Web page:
Tourist attractions[edit]

Surrounded by stretches of lush green forests, booming with the various calls of its wild inhabitants, while the river Gourang gushes past it, Kokrajhar is indeed nature at its best

There is much to be explored in the wilderness of Kokrajhar. The Chakrashila Wildlife Sanctuary is the highlight of the city's tourism scene. Spread across a vast area, it is a treasure trove of wild flora and fauna. Many rare animals, including the golden langur, rhesus macaque, Indian pipistrelle, Chinese pangolin, Asiatic jackal, and Bengal fox can be spotted here. Bird watchers can delight in catching sight of several species such as hornbill, little cormorant, night heron, cotton teal, open billed stork, and many others. The Dheer Beel and Diplai Beel are the two lakes situated within the sanctuary and are worth visiting for their scenic appeal.

Along with abundant wildlife and natural surroundings, Kokrajhar also has some sightseeing locations. The Daimalu Park and Thandwai Brahma Memorial Park are among the popular sites in the city and are ideal for relaxing in the tranquil surroundings. The Mahamaya Dham of Parbatjhora is a site of religious importance visited by devotees. The marvellous architecture of Mahamaya Snanghat Mandir is sui-generis. The lofty Maa Kali statue of Pachis Haat Kali Mandir catches the attention of the passers-by.

Situated on the banks of the river Gourang, Kokrajhar is an ideal destination for thrill seekers, who can enjoy adventure sports such as river rafting, river camping, and canoeing. The surrounding forest also makes it a perfect location for a wildlife photography trip. Visit the local markets to buy souvenirs such as tribal handicrafts made of wood, bamboo, earthenware, clay and cotton toys, among others.

Saralpara near Bhutan border attracts many local tourists.

Notable people[edit]

See also[edit]

References[edit]

  1. ^ a b Law, Gwillim (25 September 2011). "Districts of India". Statoids. Retrieved 11 October 2011.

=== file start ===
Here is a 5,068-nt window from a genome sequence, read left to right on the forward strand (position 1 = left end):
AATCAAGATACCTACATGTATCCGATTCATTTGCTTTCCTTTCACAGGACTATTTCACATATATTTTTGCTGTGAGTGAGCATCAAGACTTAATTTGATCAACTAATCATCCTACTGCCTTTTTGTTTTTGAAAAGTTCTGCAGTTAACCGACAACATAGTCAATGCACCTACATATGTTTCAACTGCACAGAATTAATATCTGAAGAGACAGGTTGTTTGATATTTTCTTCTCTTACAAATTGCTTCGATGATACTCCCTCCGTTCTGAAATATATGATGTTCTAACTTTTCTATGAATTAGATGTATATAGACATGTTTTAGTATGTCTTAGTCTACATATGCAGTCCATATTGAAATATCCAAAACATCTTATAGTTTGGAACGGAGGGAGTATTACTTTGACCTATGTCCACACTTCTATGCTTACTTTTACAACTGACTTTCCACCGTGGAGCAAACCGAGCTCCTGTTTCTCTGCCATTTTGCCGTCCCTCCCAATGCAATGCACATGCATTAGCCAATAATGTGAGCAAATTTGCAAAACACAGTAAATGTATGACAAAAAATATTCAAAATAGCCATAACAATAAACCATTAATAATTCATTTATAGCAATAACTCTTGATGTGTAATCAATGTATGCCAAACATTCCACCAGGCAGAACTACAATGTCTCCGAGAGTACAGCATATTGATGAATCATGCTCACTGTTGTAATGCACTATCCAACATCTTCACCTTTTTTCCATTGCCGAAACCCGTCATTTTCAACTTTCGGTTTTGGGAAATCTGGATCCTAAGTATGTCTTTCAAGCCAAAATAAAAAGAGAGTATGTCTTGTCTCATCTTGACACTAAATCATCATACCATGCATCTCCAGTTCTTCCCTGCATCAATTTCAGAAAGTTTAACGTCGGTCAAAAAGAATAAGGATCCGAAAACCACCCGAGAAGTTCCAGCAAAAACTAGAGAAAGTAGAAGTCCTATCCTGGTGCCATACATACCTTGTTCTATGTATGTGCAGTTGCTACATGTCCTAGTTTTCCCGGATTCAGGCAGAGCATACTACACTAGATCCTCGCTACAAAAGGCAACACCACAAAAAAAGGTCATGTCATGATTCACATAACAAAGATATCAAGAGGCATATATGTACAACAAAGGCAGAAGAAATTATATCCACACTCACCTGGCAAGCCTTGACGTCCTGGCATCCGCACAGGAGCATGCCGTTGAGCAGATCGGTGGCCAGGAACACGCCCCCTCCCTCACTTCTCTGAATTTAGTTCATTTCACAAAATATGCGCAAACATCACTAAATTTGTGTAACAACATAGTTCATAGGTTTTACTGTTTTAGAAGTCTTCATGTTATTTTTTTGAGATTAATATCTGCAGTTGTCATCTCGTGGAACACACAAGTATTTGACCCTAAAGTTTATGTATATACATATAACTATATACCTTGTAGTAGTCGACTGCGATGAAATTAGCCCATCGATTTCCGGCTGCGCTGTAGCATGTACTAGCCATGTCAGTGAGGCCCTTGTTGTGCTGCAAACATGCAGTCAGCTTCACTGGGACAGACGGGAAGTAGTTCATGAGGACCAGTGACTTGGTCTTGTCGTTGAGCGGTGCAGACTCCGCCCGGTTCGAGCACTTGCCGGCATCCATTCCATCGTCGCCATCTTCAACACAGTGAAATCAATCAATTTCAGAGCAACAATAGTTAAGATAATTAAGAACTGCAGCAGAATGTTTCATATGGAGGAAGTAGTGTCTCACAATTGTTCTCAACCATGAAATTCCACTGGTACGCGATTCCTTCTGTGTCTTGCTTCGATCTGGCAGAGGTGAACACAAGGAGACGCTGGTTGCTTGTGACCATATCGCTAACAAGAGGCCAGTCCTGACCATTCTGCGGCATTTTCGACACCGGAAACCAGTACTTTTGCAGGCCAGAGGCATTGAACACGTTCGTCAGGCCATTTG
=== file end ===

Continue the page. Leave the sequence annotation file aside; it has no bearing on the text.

2. ^ Srivastava, Dayawanti et al. (ed.) (2010). "States and Union Territories: Assam: Government". India 2010: A Reference Annual (54th ed.). New Delhi, India: Additional Director General, Publications Division, Ministry of Information and Broadcasting (India), Government of India. p. 1116. ISBN 978-81-230-1617-7.CS1 maint: extra text: authors list (link)
  3. ^ "Island Directory Tables: Islands by Land Area". United Nations Environment Program. 18 February 1998. Retrieved 11 October 2011. Waigeo 3,154km2
  4. ^ a b Ministry of Panchayati Raj (8 September 2009). "A Note on the Backward Regions Grant Fund Programme" (PDF). National Institute of Rural Development. Archived from the original (PDF) on 5 April 2012. Retrieved 27 September 2011.
  5. ^ a b "List of Assembly Constituencies showing their Revenue & Election District wise break - up" (PDF). Chief Electoral Officer, Assam website. Archived from the original (PDF) on 22 March 2012. Retrieved 26 September 2011.
  6. ^ "List of Assembly Constituencies showing their Parliamentary Constituencies wise break - up" (PDF). Chief Electoral Officer, Assam website. Archived from the original (PDF) on 22 March 2012. Retrieved 26 September 2011.
  7. ^ District Report - KOKRAJHAR Archived 29 March 2017 at the Wayback Machine Ministry of Minority Affairs, Govt of India
  8. ^ Decadal Variation In Population Since 1901
  9. ^ a b c d e f "District Census 2011". Census2011.co.in. 2011. Retrieved 30 September 2011.
  10. ^ US Directorate of Intelligence. "Country Comparison:Population". Retrieved 1 October 2011. Fiji 883,125 July 2011 est.
  11. ^ Census 2001
  12. ^ Indian Ministry of Forests and Environment. "Protected areas: Assam". Archived from the original on 23 August 2011. Retrieved 25 September 2011.

External links[edit]

Coordinates: 26°24′00″N 90°16′12″E / 26.40000°N 90.27000°E / 26.40000; 90.27000kokrajhar. In